Olympus: A green supercomputer for the U. S.

March 8, 2012
The DoE’s Pacific Northwest National Laboratory recently unveiled Olympus, a new 162-teraflop supercomputer

Resources:
Pacific Northwest National Laborator

The DoE’s Pacific Northwest National Laboratory recently unveiled Olympus, a new 162-teraflop supercomputer. It’s the lab’s first large-scale supercomputer and has the computational speed and power of about 20,000 PCs. The $4.4 million computer features a closed-loop, water-based cooling subsystem, unlike other large-scale computers, which rely on air cooling. The new cooling subsystem should save the lab $61,000 annually in electricity.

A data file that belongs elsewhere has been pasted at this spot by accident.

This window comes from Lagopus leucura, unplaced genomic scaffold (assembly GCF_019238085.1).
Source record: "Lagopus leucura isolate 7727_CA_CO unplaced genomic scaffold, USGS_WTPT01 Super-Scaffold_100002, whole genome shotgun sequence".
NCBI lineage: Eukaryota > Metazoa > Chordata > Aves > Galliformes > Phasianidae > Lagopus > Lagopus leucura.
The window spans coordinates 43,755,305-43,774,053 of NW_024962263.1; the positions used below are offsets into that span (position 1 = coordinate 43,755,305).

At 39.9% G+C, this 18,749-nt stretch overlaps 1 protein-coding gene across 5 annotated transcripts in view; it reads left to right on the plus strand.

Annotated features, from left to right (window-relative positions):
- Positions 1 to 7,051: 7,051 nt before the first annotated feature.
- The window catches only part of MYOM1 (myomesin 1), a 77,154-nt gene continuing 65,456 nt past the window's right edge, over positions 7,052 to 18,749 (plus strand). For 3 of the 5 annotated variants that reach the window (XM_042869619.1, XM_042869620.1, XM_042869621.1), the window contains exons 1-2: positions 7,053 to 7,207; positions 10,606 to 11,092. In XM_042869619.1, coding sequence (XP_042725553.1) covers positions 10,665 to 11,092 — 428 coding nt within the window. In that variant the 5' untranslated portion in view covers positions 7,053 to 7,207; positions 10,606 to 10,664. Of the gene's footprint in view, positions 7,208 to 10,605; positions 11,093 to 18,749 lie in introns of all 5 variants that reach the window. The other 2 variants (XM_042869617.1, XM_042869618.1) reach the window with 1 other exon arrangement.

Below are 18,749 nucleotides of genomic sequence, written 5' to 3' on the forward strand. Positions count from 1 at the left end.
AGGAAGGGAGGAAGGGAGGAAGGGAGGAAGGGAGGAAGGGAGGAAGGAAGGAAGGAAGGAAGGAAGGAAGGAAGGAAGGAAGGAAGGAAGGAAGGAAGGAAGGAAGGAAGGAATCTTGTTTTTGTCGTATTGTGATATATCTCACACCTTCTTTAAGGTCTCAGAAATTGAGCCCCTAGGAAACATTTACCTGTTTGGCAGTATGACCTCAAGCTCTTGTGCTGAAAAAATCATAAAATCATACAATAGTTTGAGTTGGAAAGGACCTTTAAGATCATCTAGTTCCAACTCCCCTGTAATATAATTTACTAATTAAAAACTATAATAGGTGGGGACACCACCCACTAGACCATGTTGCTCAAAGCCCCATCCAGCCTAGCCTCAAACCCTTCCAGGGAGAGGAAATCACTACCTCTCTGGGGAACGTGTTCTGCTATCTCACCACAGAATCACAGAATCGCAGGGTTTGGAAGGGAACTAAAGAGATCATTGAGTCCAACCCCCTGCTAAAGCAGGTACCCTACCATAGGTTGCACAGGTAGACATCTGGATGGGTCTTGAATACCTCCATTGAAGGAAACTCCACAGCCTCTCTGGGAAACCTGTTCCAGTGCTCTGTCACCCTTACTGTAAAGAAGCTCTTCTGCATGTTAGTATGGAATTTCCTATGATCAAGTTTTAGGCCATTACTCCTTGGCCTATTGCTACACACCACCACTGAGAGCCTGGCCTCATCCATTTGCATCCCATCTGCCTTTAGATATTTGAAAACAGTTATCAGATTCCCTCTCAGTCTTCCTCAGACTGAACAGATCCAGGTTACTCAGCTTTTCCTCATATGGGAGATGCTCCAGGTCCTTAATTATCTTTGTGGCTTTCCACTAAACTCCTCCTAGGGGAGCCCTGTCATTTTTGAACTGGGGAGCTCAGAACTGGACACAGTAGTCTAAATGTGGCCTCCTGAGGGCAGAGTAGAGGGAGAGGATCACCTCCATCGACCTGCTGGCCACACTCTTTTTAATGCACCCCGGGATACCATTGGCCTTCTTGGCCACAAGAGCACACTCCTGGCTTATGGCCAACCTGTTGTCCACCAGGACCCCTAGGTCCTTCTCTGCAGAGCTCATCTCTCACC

The new computer also has:
– 80 Gbytes/sec of disk bandwidth, meaning it can read and write data to a disk about 800 times faster than a typical PC.
– 38.7 terabytes of memory.
– 604 Atipa computer nodes, including 1,200 dual AMD Interlagos 16-core processors.
– About 3.75 miles of cabling, including a 684-port QLogic core switch.

© 2012 Penton Media, Inc.

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